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Trend Micro to boost presence in Asia broadband

Trend Micro Inc is actively in talks with broadband service providers in Asia Pacific to install its GateLock device for securing end users' broadband connections.

SINGAPORE--Trend Micro Inc is actively in talks with broadband service providers in Asia Pacific to install its GateLock device for securing end users' broadband connections.

Among potential partners are Singapore Telecommunications, StarHub, Pacific Internet, Singapore Cable Vision, Maxis Communications and Pacific Century CyberWorks, said Trend chairman and CEO Steve Chang in an interview.

Headquartered in Japan, Trend is best known for its network anti-virus and Internet security products. It claimed that its latest offering, GateLock, is an easy-to-use, plug-and-play device specially designed to provide broadband users enterprise-level protection against hackers and viruses. The device will begin worldwide shipment come July 1.

Last month, the company struck its first deal with Taiwan's Chunghwa Telecom to provide GateLock to the latter's 138,000 Asymmetric Digital Subscriber Line (ADSL) subscribers.

As part of the deal, Trend absorbs the cost of the device, but shares with Chunghwa a monthly maintenance fee of US$2 to US$5 incurred on the latter's subscribers.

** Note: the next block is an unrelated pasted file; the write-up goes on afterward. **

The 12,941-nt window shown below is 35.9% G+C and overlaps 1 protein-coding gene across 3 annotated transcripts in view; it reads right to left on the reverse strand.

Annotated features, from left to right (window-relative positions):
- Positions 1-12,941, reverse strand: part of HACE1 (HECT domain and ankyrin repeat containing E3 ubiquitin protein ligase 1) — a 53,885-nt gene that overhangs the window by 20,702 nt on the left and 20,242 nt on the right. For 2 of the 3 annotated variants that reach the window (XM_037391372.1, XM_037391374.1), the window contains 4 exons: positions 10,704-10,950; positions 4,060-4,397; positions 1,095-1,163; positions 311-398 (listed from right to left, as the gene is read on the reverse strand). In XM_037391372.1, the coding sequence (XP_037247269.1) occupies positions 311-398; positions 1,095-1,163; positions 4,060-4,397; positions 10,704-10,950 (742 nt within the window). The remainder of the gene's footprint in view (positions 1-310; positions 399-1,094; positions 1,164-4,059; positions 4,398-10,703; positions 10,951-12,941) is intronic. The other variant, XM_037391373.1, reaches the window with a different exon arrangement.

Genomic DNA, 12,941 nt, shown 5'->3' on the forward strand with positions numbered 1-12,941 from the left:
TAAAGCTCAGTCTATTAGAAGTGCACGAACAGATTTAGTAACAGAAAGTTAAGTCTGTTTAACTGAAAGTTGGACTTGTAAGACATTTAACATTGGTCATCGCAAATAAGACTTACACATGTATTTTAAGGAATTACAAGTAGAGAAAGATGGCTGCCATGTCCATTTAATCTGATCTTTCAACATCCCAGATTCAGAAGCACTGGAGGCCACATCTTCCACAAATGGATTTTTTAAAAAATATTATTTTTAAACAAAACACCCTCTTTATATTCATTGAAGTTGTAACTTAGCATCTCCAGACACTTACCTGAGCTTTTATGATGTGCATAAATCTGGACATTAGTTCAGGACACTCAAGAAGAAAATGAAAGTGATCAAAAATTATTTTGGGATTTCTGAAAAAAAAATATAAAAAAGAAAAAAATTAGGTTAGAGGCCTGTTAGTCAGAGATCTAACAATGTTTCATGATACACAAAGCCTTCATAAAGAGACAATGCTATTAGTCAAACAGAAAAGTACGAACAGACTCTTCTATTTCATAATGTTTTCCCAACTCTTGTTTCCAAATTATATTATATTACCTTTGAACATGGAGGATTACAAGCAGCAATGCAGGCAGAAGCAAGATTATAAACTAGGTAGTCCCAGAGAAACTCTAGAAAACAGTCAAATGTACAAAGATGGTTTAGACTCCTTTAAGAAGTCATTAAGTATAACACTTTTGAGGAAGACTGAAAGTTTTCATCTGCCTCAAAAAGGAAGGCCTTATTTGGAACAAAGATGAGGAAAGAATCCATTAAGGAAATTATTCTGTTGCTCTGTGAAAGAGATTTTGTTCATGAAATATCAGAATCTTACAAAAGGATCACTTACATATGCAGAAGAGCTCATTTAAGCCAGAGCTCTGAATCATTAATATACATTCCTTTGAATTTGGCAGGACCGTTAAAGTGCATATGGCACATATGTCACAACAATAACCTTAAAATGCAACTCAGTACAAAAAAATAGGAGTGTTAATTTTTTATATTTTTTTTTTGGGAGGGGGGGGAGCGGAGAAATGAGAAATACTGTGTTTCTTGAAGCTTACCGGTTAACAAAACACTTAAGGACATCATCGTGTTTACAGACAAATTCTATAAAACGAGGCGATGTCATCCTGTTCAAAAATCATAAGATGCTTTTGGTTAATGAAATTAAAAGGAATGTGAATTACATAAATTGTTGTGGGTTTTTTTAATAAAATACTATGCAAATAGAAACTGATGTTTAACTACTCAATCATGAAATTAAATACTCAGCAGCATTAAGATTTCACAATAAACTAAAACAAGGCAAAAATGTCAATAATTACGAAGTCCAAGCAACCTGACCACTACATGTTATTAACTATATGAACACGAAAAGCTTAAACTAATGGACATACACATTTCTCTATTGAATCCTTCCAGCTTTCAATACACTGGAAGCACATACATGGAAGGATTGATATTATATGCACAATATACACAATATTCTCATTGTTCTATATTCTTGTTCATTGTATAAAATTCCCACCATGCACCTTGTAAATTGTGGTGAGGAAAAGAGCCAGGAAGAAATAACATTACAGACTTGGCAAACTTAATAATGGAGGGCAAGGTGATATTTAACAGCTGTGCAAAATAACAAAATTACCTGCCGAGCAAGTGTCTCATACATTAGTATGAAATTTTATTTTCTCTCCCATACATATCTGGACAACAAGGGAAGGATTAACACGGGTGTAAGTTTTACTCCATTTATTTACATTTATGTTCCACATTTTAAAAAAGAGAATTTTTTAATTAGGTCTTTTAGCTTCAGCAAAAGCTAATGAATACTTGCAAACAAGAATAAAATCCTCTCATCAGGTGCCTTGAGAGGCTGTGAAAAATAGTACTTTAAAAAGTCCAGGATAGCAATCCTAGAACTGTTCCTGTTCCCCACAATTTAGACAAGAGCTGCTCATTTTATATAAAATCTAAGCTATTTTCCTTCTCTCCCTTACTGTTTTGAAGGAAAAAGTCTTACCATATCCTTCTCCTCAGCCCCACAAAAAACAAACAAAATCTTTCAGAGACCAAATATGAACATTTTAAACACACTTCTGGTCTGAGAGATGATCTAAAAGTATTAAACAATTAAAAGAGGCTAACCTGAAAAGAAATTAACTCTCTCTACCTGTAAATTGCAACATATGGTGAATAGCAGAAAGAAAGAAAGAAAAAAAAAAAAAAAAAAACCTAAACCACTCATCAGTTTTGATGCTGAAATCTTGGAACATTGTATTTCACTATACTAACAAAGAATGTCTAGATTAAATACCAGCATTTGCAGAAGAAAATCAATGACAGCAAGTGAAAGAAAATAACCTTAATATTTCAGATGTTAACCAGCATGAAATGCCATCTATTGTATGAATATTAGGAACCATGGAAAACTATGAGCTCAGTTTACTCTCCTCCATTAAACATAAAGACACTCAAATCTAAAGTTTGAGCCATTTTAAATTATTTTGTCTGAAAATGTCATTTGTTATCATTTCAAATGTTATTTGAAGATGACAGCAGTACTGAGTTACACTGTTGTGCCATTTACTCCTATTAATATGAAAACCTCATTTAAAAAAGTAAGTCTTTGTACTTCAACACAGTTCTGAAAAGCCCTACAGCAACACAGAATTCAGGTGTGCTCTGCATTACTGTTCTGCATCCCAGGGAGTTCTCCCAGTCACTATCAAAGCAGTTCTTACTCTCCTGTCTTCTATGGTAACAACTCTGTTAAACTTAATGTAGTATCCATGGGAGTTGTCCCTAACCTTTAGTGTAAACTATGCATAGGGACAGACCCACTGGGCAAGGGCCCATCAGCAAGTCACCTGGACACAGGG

Chang hopes to form similar tie-ups across the globe as it is "the fastest way to get market share". He expects to announce more partnerships in the third quarter, and ship 100,000 units of GateLock to Asia Pacific (excluding Japan) by year end.

To date, about 85 percent of Trend's revenue comes from the corporate market with the remaining from consumers, Chang noted. With the introduction of GateLock, he expects the consumer segment to make up 40 percent of total sales in three years, but he would not project revenues.

Asked why Trend was going after the consumer market, Chang explained: "The consumer market is big...look at SCV's subscribers in Singapore, for instance. (Moreover), I am not selling a hardware. I am providing Internet security as a service, which provides recurring revenues."

Market research firm IDC has projected that the number of broadband users in Asia Pacific (excluding Japan) will rise to 10.8 million by year end, from 4.3 million last year. By 2005, the figure is expected to rise to 41.3 million.

Chang dismissed declining sales from the corporate sector as one of the reasons for focusing on the consumer market. "In fact, sales (from businesses) are still growing," he said.

For the first quarter ended March 2001, net sales grew 56 percent to 6.6 billion yen (US$55.7 million) from the same quarter a year ago. Ordinary income grew 48 percent to 2.3 billion yen (US$18.9 million) for the quarter. Japan was the largest market, contributing almost 40 percent of its total sales, followed by the US and Europe.

Yesterday, the Business Software Alliance (BSA) revealed that Asia Pacific (including Japan) accounted for the highest revenue losses due to software piracy among corporate users last year. Specifically, losses in the region hit over US$4 billion for the first time, contributing about 35 percent to a worldwide figure of US$11.8 billion.

Chang could not reveal Trend's losses due to the use of illegal software in the corporate sector, but he noted that GateLock will help the company combat piracy in the consumer market as "it is difficult to fake a hardware".